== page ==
‘Coffee and Cabbage’ reviewed in Early Music Today

Medium coffee and cabbage

Rick Jones wrote about our concert at St John’s Downshire Hill, 8 October 2016, for Early Music Today

The much loved Bach Players performed their latest concert programme ‘Coffee and Cabbage’ at concerts in Norwich and London in October. They played one well-known and three unfamiliar Bach works, the former in the shape of Brandenburg Concerto no. 5 as if freshly new; the latter, two secular cantatas and a set of canons, as if long in their repertoire.

Harpsichordist Silas Wollston’s arrangement of Bach’s 14 Canons on the bass line of the Goldberg Variations drew a performance of scholarly and meticulous purity and a little smirking. Wollston worked into it the two folk melodies of Bach’s penultimate variation, the Quodlibet, one of which implied that the now returning theme had initially been driven away by cabbage, an in-joke for the Bach family.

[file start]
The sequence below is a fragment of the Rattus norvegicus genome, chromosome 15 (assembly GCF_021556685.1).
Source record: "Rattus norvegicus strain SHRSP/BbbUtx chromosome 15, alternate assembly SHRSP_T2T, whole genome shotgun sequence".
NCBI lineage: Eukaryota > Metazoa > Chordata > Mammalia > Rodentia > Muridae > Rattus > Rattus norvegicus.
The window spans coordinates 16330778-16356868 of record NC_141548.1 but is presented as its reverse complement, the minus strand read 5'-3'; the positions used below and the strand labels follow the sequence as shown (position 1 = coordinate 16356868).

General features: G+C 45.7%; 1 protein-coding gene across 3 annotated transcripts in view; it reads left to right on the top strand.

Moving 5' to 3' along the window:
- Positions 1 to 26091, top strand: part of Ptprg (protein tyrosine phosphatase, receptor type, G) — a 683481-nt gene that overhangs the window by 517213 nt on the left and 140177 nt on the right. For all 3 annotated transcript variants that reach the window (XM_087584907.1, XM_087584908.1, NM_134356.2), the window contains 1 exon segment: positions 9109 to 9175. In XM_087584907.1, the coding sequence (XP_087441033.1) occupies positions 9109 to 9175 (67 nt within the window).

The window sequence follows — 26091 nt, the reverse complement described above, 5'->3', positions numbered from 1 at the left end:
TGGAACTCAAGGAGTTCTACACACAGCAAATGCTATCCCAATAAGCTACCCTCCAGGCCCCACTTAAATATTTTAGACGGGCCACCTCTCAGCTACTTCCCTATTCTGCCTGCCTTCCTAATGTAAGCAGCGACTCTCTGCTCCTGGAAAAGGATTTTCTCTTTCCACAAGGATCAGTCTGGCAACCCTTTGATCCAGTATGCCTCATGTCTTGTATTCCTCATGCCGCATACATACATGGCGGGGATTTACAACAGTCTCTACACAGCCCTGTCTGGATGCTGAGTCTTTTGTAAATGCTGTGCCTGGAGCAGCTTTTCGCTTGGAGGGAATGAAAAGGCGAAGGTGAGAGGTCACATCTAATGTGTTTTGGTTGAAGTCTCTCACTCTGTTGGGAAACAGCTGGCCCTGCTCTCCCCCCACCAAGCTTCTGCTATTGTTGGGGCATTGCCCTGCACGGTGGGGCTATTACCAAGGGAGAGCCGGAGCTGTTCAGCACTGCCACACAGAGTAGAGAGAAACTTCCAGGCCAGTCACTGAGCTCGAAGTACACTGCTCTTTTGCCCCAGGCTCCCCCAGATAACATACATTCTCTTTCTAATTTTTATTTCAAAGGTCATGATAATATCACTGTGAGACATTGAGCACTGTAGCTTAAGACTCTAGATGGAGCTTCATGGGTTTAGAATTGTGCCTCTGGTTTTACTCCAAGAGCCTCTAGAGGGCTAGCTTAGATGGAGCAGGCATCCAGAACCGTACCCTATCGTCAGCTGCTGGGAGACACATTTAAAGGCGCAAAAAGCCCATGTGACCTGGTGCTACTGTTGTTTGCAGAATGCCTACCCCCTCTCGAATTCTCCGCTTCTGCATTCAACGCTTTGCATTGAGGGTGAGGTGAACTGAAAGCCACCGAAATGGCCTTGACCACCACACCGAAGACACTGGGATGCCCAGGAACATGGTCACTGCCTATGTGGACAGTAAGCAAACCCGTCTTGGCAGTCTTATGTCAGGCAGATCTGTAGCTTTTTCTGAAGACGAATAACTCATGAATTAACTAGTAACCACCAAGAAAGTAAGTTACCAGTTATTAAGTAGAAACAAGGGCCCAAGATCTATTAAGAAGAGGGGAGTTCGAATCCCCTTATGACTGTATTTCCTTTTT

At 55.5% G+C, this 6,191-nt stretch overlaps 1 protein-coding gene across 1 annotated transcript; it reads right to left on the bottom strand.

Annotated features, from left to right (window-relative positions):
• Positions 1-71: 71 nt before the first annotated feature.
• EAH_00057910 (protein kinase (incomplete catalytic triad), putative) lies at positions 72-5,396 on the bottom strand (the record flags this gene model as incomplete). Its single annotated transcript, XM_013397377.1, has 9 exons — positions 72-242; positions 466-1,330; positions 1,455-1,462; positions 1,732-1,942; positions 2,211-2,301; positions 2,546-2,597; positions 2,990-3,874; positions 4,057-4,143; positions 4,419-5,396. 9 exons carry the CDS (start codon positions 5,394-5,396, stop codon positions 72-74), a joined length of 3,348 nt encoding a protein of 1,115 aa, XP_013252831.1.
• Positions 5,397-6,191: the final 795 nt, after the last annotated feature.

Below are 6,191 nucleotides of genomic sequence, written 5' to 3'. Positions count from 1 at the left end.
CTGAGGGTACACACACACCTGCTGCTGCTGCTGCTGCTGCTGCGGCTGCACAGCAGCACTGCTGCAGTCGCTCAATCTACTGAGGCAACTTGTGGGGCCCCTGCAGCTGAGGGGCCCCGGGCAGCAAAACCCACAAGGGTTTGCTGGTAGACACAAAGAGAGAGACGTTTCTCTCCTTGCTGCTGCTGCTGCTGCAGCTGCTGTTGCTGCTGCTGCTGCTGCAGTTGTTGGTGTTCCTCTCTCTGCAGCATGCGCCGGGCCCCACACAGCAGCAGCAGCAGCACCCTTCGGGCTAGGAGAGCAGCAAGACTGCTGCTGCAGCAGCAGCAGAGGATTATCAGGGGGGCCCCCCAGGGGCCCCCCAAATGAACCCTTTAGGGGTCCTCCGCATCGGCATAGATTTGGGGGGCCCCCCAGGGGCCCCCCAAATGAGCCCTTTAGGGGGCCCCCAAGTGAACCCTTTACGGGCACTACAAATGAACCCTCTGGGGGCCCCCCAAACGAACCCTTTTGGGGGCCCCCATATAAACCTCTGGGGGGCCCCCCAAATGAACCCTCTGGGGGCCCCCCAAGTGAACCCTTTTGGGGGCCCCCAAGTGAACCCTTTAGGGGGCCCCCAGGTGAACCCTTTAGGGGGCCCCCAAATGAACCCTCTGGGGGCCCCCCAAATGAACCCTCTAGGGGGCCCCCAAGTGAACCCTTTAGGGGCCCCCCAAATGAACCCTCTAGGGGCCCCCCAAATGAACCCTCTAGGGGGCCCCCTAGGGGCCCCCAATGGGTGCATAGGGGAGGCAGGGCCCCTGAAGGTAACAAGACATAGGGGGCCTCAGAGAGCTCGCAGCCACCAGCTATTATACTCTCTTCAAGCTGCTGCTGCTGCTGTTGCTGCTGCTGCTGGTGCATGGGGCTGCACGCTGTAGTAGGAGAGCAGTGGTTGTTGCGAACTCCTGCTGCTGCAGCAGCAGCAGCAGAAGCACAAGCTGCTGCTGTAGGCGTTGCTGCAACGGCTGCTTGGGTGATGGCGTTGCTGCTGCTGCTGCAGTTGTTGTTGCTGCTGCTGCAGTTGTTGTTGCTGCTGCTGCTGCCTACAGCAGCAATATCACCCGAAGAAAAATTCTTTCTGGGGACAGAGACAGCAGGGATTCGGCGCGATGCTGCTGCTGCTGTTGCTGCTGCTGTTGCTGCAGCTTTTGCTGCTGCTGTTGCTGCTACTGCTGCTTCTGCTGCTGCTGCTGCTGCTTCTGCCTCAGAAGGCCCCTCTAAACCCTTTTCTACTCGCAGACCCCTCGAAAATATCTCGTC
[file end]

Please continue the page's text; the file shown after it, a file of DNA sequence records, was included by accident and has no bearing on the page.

The coffee arrived in the eponymous cantata of the 1730s when it was surely performed as a comedy item at Zimmerman’s coffee house in Leipzig. Soprano Rachel Elliott sang the addict with the impact of a caffeine-hit, straight and true. The aroma seemed headier with each heightened phrase of her delicious ‘Wie schmeckt’ aria. Bass Matthew Brook sang her exasperated father like a volcano on the verge of eruption, enunciating ‘Hudelei’, uselessness, like a catch-phrase.

The same cast performed the Peasant Cantata with Brook now the amorous husband and Elliott the resistant wife, character-changes accomplished with seasoned fluency. The orchestra underpinned the comedy with the lightest touch and shone in the Brandenburg when the leader Nicolette Moonen and flautist Marion Moonen duetted the radiant slow movement with transfixing musicality.

Early Music Today, December 2016 – February 2017